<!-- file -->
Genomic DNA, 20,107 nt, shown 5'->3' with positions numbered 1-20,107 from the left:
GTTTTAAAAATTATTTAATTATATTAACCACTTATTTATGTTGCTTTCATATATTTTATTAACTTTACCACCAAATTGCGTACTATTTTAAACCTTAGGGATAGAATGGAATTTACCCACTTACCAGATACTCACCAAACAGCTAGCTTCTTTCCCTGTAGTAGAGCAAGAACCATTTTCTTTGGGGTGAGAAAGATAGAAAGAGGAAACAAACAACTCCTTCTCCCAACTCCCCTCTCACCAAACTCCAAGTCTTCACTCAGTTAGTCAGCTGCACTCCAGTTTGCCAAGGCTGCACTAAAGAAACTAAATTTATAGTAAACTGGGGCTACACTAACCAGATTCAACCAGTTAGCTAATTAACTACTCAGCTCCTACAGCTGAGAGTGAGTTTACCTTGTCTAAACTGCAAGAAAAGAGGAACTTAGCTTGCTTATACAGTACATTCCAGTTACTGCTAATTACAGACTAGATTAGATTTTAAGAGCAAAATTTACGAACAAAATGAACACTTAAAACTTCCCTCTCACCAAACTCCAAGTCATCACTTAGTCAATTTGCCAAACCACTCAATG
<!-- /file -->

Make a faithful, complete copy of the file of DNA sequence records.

Genomic DNA, 20,107 nt, shown 5'->3' with positions numbered 1-20,107 from the left:
GTTTTAAAAATTATTTAATTATATTAACCACTTATTTATGTTGCTTTCATATATTTTATTAACTTTACCACCAAATTGCGTACTATTTTAAACCTTAGGGATAGAATGGAATTTACCCACTTACCAGATACTCACCAAACAGCTAGCTTCTTTCCCTGTAGTAGAGCAAGAACCATTTTCTTTGGGGTGAGAAAGATAGAAAGAGGAAACAAACAACTCCTTCTCCCAACTCCCCTCTCACCAAACTCCAAGTCTTCACTCAGTTAGTCAGCTGCACTCCAGTTTGCCAAGGCTGCACTAAAGAAACTAAATTTATAGTAAACTGGGGCTACACTAACCAGATTCAACCAGTTAGCTAATTAACTACTCAGCTCCTACAGCTGAGAGTGAGTTTACCTTGTCTAAACTGCAAGAAAAGAGGAACTTAGCTTGCTTATACAGTACATTCCAGTTACTGCTAATTACAGACTAGATTAGATTTTAAGAGCAAAATTTACGAACAAAATGAACACTTAAAACTTCCCTCTCACCAAACTCCAAGTCATCACTTAGTCAATTTGCCAAACCACTCAATG